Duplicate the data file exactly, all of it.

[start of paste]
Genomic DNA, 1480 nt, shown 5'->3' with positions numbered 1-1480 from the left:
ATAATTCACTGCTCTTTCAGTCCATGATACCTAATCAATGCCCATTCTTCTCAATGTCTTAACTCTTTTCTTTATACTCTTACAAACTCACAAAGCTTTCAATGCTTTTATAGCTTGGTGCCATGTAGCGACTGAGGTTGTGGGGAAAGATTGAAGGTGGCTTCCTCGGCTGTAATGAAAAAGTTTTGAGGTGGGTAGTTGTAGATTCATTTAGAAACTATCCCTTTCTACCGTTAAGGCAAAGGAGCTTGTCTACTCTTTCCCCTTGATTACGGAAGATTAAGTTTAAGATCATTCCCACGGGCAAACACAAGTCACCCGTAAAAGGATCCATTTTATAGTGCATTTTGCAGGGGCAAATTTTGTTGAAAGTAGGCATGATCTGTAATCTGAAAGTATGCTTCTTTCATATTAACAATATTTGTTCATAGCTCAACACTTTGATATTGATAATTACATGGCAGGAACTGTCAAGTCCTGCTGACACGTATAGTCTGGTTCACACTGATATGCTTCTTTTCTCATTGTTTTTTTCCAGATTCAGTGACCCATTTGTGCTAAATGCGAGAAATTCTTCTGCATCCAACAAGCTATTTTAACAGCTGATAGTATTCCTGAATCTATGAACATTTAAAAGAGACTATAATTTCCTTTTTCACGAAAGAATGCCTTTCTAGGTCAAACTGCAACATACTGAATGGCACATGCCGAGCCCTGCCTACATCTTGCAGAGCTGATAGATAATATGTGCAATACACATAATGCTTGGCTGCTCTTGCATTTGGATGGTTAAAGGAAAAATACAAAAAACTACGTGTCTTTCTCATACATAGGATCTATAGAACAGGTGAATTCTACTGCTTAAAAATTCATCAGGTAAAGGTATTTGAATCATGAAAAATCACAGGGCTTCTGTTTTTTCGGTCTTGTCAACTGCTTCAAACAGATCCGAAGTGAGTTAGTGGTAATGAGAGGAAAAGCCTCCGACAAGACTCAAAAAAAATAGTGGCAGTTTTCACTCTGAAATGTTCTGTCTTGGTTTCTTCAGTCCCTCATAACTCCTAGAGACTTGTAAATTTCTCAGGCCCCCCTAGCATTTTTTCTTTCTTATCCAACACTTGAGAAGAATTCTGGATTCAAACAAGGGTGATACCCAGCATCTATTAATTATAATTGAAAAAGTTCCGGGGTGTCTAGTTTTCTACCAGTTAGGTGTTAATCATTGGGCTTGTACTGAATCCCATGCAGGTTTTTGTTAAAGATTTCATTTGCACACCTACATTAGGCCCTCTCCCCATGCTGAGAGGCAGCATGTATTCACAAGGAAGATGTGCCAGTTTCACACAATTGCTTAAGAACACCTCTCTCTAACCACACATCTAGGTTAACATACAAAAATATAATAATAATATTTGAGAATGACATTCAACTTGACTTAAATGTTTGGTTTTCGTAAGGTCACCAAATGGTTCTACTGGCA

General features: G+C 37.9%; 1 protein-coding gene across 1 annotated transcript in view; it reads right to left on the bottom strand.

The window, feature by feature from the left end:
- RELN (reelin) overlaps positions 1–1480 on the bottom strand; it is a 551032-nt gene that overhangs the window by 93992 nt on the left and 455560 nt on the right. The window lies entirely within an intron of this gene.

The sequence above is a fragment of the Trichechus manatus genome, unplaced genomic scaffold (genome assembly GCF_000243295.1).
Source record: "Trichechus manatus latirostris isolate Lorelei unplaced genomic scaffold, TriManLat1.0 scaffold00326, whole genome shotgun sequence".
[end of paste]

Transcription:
Genomic DNA, 1480 nt, shown 5'->3' with positions numbered 1-1480 from the left:
ATAATTCACTGCTCTTTCAGTCCATGATACCTAATCAATGCCCATTCTTCTCAATGTCTTAACTCTTTTCTTTATACTCTTACAAACTCACAAAGCTTTCAATGCTTTTATAGCTTGGTGCCATGTAGCGACTGAGGTTGTGGGGAAAGATTGAAGGTGGCTTCCTCGGCTGTAATGAAAAAGTTTTGAGGTGGGTAGTTGTAGATTCATTTAGAAACTATCCCTTTCTACCGTTAAGGCAAAGGAGCTTGTCTACTCTTTCCCCTTGATTACGGAAGATTAAGTTTAAGATCATTCCCACGGGCAAACACAAGTCACCCGTAAAAGGATCCATTTTATAGTGCATTTTGCAGGGGCAAATTTTGTTGAAAGTAGGCATGATCTGTAATCTGAAAGTATGCTTCTTTCATATTAACAATATTTGTTCATAGCTCAACACTTTGATATTGATAATTACATGGCAGGAACTGTCAAGTCCTGCTGACACGTATAGTCTGGTTCACACTGATATGCTTCTTTTCTCATTGTTTTTTTCCAGATTCAGTGACCCATTTGTGCTAAATGCGAGAAATTCTTCTGCATCCAACAAGCTATTTTAACAGCTGATAGTATTCCTGAATCTATGAACATTTAAAAGAGACTATAATTTCCTTTTTCACGAAAGAATGCCTTTCTAGGTCAAACTGCAACATACTGAATGGCACATGCCGAGCCCTGCCTACATCTTGCAGAGCTGATAGATAATATGTGCAATACACATAATGCTTGGCTGCTCTTGCATTTGGATGGTTAAAGGAAAAATACAAAAAACTACGTGTCTTTCTCATACATAGGATCTATAGAACAGGTGAATTCTACTGCTTAAAAATTCATCAGGTAAAGGTATTTGAATCATGAAAAATCACAGGGCTTCTGTTTTTTCGGTCTTGTCAACTGCTTCAAACAGATCCGAAGTGAGTTAGTGGTAATGAGAGGAAAAGCCTCCGACAAGACTCAAAAAAAATAGTGGCAGTTTTCACTCTGAAATGTTCTGTCTTGGTTTCTTCAGTCCCTCATAACTCCTAGAGACTTGTAAATTTCTCAGGCCCCCCTAGCATTTTTTCTTTCTTATCCAACACTTGAGAAGAATTCTGGATTCAAACAAGGGTGATACCCAGCATCTATTAATTATAATTGAAAAAGTTCCGGGGTGTCTAGTTTTCTACCAGTTAGGTGTTAATCATTGGGCTTGTACTGAATCCCATGCAGGTTTTTGTTAAAGATTTCATTTGCACACCTACATTAGGCCCTCTCCCCATGCTGAGAGGCAGCATGTATTCACAAGGAAGATGTGCCAGTTTCACACAATTGCTTAAGAACACCTCTCTCTAACCACACATCTAGGTTAACATACAAAAATATAATAATAATATTTGAGAATGACATTCAACTTGACTTAAATGTTTGGTTTTCGTAAGGTCACCAAATGGTTCTACTGGCA

General features: G+C 37.9%; 1 protein-coding gene across 1 annotated transcript in view; it reads right to left on the bottom strand.

The window, feature by feature from the left end:
- RELN (reelin) overlaps positions 1–1480 on the bottom strand; it is a 551032-nt gene that overhangs the window by 93992 nt on the left and 455560 nt on the right. The window lies entirely within an intron of this gene.

The sequence above is a fragment of the Trichechus manatus genome, unplaced genomic scaffold (genome assembly GCF_000243295.1).
Source record: "Trichechus manatus latirostris isolate Lorelei unplaced genomic scaffold, TriManLat1.0 scaffold00326, whole genome shotgun sequence".